The Dubai World Cup is one of the more recent additions to the worldwide schedule of major horse races. Since its debut in 1996 it's grown exponentially in significance and is now the richest horse racing event in the world ahead of the Breeders' Cup. The prize purses for the Dubai World Cup now amount to $29.5 million US and that big payday helps attract top racehorses from all over the world.


Since 2010 the Dubai World Cup has been held at the plush new Meydan Racecourse which has an all weather synthetic surface as well as a turf course. The Dubai World Cup is held annually in late March and includes nine races with eight thoroughbred contests and one reserved for purebred Arabian horses. Racing in Dubai operates under the jurisdiction of the Emirates Racing Authority. The Emirates Racing Authority is chaired by Sheikh Mansour bin Zayed bin Sultan Al Nahyan who is also the Minister of Presidential Affairs for the United Arab Emirates. One of the unique aspects of the Dubai World Cup is that it is the only major horse racing event in the world with no betting at the track. Like most Muslim nations, gambling is illegal in Dubai though the event still manages to draw 60,000 fans each year. Outside of Dubai, however, it's a completely different story. Dubai World Cup betting is popular throughout the US and Europe and the event is broadcast live by TVG in the United States. The Dubai World Cup races are very unique handicapping challenges for a number of reasons—big fields drawn from all over the world on an unfamiliar track with a synthetic surface (Tapeta) that many horses have never run on.


California Chrome Heading Home Soon&h=223&w=348&zc=1

Added on March 28, 2016 , in Dubai World Cup Betting

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While the race features many horses with Dubai ownership the overwhelming majority are bred and trained in the United States or Europe. In the main event of the card—the Dubai World Cup race—16 of the 18 all time winners have been bred in the United States or Europe. A horse bred in Brazil won in 2007 while a Japanese bred horse won in 2011. These two horses are also the only two winners of the big race that did not have American or Dubai owners—each country has won 8 of the 18 races.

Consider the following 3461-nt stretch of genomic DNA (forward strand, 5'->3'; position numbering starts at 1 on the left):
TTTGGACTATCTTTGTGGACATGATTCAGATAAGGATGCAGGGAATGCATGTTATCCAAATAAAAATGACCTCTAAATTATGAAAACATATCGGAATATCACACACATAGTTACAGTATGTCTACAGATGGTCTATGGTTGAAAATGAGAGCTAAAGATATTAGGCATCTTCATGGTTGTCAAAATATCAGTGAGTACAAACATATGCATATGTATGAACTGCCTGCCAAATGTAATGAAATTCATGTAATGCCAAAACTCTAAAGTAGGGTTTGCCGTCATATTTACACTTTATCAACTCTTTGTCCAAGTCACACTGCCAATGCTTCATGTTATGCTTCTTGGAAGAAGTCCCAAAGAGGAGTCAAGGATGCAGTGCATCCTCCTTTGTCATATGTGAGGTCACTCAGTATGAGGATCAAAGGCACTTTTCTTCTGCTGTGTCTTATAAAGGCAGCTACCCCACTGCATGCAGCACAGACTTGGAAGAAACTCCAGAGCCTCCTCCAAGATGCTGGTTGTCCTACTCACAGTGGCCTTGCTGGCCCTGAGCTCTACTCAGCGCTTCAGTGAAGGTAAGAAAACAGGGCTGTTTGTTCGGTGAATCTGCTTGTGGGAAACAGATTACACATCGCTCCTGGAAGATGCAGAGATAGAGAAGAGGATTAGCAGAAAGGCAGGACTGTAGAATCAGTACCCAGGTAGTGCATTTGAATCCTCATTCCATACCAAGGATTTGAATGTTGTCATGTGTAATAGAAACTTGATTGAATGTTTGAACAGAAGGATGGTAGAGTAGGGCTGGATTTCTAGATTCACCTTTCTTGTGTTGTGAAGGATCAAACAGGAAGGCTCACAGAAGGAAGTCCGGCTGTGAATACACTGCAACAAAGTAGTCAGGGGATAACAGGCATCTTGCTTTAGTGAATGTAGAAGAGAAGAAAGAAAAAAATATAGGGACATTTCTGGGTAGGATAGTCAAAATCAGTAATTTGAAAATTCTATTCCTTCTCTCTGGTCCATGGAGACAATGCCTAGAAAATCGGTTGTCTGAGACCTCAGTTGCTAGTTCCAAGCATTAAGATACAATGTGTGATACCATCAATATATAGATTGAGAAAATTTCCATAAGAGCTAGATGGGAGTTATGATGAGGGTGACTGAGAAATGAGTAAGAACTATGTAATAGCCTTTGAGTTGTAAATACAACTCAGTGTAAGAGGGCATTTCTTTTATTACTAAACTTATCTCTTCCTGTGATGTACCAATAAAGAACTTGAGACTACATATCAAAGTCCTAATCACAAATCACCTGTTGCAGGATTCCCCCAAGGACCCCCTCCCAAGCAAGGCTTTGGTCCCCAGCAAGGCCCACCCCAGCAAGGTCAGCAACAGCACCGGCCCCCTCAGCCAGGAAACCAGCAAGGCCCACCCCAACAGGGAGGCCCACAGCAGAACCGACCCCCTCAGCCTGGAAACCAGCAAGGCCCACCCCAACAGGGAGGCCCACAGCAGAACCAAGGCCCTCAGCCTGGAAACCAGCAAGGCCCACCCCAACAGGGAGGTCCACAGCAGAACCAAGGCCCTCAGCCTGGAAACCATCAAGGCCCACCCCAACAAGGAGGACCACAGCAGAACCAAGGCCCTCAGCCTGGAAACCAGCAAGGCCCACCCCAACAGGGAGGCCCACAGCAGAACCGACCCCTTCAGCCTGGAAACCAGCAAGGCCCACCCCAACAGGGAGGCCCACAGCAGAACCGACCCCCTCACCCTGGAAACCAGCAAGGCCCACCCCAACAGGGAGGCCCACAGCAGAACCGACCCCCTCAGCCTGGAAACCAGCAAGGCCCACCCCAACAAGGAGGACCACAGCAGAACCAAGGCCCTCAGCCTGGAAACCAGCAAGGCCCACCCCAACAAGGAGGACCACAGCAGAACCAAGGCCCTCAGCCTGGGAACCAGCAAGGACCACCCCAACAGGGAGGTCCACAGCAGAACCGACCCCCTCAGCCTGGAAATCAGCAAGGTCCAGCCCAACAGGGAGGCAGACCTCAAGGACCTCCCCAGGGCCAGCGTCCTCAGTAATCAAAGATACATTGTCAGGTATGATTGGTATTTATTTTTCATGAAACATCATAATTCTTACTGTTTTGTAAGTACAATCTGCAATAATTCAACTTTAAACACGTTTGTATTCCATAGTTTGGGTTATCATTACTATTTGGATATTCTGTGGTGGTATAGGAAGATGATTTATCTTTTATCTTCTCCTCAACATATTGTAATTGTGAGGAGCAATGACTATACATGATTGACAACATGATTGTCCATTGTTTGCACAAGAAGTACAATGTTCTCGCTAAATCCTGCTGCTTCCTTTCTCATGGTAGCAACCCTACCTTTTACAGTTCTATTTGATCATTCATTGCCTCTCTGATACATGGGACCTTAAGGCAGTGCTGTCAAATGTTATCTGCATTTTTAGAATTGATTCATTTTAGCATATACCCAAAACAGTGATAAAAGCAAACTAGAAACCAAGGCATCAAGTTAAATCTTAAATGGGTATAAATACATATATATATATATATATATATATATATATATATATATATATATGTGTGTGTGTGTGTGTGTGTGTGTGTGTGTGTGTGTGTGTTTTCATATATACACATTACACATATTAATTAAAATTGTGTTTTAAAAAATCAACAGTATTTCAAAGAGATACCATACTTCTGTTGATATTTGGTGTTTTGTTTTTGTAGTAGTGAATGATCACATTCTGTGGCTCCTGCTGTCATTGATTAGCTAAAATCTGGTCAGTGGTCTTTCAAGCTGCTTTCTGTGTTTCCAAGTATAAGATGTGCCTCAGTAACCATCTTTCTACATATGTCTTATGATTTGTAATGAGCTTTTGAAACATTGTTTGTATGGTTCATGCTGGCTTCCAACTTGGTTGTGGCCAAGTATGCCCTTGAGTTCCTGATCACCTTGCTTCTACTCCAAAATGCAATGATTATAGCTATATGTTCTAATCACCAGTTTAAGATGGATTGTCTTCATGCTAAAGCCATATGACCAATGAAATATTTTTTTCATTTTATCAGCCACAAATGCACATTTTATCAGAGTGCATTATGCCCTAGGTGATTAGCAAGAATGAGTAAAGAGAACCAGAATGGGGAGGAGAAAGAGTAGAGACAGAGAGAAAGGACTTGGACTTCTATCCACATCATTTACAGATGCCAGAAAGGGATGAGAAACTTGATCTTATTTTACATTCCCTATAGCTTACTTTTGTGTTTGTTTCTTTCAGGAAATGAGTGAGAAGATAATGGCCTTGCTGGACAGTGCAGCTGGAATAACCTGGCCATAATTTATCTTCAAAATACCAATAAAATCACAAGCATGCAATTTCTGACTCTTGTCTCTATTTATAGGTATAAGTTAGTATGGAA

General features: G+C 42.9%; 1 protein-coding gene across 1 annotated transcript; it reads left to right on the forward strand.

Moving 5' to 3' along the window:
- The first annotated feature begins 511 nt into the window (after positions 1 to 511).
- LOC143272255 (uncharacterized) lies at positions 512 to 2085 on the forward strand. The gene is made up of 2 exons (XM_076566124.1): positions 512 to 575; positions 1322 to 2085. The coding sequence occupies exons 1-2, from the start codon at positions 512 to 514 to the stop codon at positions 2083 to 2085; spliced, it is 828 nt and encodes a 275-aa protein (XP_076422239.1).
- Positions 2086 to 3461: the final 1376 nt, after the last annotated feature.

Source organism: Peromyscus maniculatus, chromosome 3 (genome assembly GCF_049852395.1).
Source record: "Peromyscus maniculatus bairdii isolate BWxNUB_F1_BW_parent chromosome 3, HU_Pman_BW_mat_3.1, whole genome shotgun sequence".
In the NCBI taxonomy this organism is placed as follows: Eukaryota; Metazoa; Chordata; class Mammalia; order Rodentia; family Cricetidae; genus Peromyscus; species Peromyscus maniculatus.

With no on track Dubai World Cup betting and the majority of wagering action coming from the United States or Europe there are a few general strategies the handicapper can use to make this unique situation work in his advantage. Keep in mind that there will be many unfamiliar horses in the field and this means that horses bred in Europe and particularly the United States will be overbet. This is especially true among horses that have had some success in their career—bettors naturally gravitate toward familiar names. The flip side is also true—lower profile horses often offer value and shouldn't be dismissed when making your Dubai World Cup bets.


At one point the United States bred horses had a significant advantage in the dirt races in Dubai but that edge has been eliminated with the switch to the synthetic Tapeta surface that came about with the opening of the Meydan Racecourse in 2010. Since no other major race tracks have a Tapeta surface (the only American tracks that do are Golden Gate Fields and Presque Isle Downs) you won't find many horses with experience on the surface. The American horses are at a significant disadvantage in the turf races held in Dubai—in fact, no American bred horse has ever won one of these races.